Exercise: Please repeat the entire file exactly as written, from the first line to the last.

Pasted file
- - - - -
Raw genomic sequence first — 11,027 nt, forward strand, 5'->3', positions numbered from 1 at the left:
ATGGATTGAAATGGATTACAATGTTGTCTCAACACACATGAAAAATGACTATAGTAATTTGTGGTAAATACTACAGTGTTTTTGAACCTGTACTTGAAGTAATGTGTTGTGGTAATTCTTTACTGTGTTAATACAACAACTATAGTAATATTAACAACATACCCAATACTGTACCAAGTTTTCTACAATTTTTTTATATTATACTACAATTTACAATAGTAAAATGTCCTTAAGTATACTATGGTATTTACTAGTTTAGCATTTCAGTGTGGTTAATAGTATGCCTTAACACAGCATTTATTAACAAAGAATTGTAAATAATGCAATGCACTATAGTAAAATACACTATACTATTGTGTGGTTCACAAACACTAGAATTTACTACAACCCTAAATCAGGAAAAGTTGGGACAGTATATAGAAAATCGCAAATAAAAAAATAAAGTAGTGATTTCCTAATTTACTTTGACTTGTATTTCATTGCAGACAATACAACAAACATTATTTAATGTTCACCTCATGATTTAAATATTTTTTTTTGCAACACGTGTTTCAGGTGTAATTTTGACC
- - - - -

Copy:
Raw genomic sequence first — 11,027 nt, forward strand, 5'->3', positions numbered from 1 at the left:
ATGGATTGAAATGGATTACAATGTTGTCTCAACACACATGAAAAATGACTATAGTAATTTGTGGTAAATACTACAGTGTTTTTGAACCTGTACTTGAAGTAATGTGTTGTGGTAATTCTTTACTGTGTTAATACAACAACTATAGTAATATTAACAACATACCCAATACTGTACCAAGTTTTCTACAATTTTTTTATATTATACTACAATTTACAATAGTAAAATGTCCTTAAGTATACTATGGTATTTACTAGTTTAGCATTTCAGTGTGGTTAATAGTATGCCTTAACACAGCATTTATTAACAAAGAATTGTAAATAATGCAATGCACTATAGTAAAATACACTATACTATTGTGTGGTTCACAAACACTAGAATTTACTACAACCCTAAATCAGGAAAAGTTGGGACAGTATATAGAAAATCGCAAATAAAAAAATAAAGTAGTGATTTCCTAATTTACTTTGACTTGTATTTCATTGCAGACAATACAACAAACATTATTTAATGTTCACCTCATGATTTAAATATTTTTTTTTGCAACACGTGTTTCAGGTGTAATTTTGACC